As the regulation changes last year were imposed (the greater static weight test) they could simply strengthen the wing to comply but it would still flex more than competitors due to the nature of the carbon fibre. Any further regulation changes on weight load will have no affect on the degree of flex they can prodcue, especially if they have developed software to just come up with a different variation that can get them through the regs.

    IMO it is one of the shrewdest innovations as it is pretty much invisible, and will be a dominant factor until the rest of field developes there own models.
     
  7. To remove this ad click here.

  8. VIZSLA

    VIZSLA Four Time F1 World Champ
    Owner

    Jan 11, 2008
    41,202
    Sarasota
    Full Name:
    David
    I didn't mean degreed barristers but those who split hairs and parse facts.

    I have no problem with anyone in F1 who can come up with an advantage that meets the letter of the law. If the FIA can't codify correctly shame on them. If a team sees an advantage that meets the letter (if not the amorphous spirit) of the law why shouldn't they go for it? Can they seriously expect their competitors not to?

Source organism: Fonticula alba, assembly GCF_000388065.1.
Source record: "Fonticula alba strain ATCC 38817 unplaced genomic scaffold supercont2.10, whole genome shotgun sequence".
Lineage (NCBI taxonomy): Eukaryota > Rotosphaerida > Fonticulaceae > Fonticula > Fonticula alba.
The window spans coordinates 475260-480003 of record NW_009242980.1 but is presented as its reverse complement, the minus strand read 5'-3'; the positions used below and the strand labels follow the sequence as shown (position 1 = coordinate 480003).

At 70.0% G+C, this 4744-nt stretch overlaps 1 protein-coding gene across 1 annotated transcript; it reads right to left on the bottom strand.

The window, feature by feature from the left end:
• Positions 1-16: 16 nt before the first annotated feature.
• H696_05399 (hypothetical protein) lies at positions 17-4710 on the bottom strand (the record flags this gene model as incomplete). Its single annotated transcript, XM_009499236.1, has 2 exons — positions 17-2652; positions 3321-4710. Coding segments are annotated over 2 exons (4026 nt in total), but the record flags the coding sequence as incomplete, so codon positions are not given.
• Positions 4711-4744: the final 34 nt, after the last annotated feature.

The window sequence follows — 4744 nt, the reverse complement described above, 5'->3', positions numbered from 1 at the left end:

Bully (pun intended) for You RB
     
  9. Ferraripilot

    Ferraripilot F1 World Champ
    Project Master Owner

    May 10, 2006
    16,228
    Atlanta
    Full Name:
    It's man
    Their deflection test for the wings is just bonkers really. I don't know how much people know of it, but what it is in essence is:

    old test: 50kg of weight was placed at an inward location of the wing essentially to the right and left of the nose in which a deflection test was carried out and measured at the endplates. No more than 10mm deflection is allowed.

    new test as of August 2010: 100kg of weight was placed at the same inward location of the wing allowing for no more than 10mm deflection at the end plates.